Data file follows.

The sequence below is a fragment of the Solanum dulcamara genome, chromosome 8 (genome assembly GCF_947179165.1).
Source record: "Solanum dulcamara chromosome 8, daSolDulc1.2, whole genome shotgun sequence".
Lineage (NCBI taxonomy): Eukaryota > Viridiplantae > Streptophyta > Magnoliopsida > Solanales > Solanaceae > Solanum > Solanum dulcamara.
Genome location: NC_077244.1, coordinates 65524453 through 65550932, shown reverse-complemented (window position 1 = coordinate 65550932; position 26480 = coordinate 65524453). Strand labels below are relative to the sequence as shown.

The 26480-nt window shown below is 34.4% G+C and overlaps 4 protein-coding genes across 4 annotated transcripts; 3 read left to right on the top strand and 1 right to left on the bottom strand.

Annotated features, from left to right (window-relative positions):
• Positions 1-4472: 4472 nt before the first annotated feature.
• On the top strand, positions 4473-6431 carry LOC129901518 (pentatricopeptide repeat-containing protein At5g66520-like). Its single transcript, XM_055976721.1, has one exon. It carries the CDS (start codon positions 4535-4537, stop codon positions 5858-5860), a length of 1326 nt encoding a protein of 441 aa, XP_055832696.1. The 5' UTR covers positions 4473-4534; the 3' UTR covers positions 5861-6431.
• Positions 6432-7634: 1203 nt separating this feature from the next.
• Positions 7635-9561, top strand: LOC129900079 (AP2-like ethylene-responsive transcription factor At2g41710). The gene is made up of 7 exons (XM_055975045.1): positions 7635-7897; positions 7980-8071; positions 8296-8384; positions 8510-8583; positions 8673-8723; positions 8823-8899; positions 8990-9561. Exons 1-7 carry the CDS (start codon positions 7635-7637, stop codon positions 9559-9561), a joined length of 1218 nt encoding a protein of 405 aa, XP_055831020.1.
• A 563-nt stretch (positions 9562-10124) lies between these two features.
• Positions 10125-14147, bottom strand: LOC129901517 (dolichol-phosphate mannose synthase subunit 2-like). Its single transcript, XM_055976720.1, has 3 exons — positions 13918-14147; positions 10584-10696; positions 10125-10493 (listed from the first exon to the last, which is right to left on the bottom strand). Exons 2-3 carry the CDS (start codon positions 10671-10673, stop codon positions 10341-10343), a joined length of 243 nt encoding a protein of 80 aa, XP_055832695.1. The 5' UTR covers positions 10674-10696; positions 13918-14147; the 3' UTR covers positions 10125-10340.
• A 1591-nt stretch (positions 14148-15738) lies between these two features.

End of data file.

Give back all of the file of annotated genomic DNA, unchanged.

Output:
The sequence below is a fragment of the Solanum dulcamara genome, chromosome 8 (genome assembly GCF_947179165.1).
Source record: "Solanum dulcamara chromosome 8, daSolDulc1.2, whole genome shotgun sequence".
Lineage (NCBI taxonomy): Eukaryota > Viridiplantae > Streptophyta > Magnoliopsida > Solanales > Solanaceae > Solanum > Solanum dulcamara.
Genome location: NC_077244.1, coordinates 65524453 through 65550932, shown reverse-complemented (window position 1 = coordinate 65550932; position 26480 = coordinate 65524453). Strand labels below are relative to the sequence as shown.

The 26480-nt window shown below is 34.4% G+C and overlaps 4 protein-coding genes across 4 annotated transcripts; 3 read left to right on the top strand and 1 right to left on the bottom strand.

Annotated features, from left to right (window-relative positions):
• Positions 1-4472: 4472 nt before the first annotated feature.
• On the top strand, positions 4473-6431 carry LOC129901518 (pentatricopeptide repeat-containing protein At5g66520-like). Its single transcript, XM_055976721.1, has one exon. It carries the CDS (start codon positions 4535-4537, stop codon positions 5858-5860), a length of 1326 nt encoding a protein of 441 aa, XP_055832696.1. The 5' UTR covers positions 4473-4534; the 3' UTR covers positions 5861-6431.
• Positions 6432-7634: 1203 nt separating this feature from the next.
• Positions 7635-9561, top strand: LOC129900079 (AP2-like ethylene-responsive transcription factor At2g41710). The gene is made up of 7 exons (XM_055975045.1): positions 7635-7897; positions 7980-8071; positions 8296-8384; positions 8510-8583; positions 8673-8723; positions 8823-8899; positions 8990-9561. Exons 1-7 carry the CDS (start codon positions 7635-7637, stop codon positions 9559-9561), a joined length of 1218 nt encoding a protein of 405 aa, XP_055831020.1.
• A 563-nt stretch (positions 9562-10124) lies between these two features.
• Positions 10125-14147, bottom strand: LOC129901517 (dolichol-phosphate mannose synthase subunit 2-like). Its single transcript, XM_055976720.1, has 3 exons — positions 13918-14147; positions 10584-10696; positions 10125-10493 (listed from the first exon to the last, which is right to left on the bottom strand). Exons 2-3 carry the CDS (start codon positions 10671-10673, stop codon positions 10341-10343), a joined length of 243 nt encoding a protein of 80 aa, XP_055832695.1. The 5' UTR covers positions 10674-10696; positions 13918-14147; the 3' UTR covers positions 10125-10340.
• A 1591-nt stretch (positions 14148-15738) lies between these two features.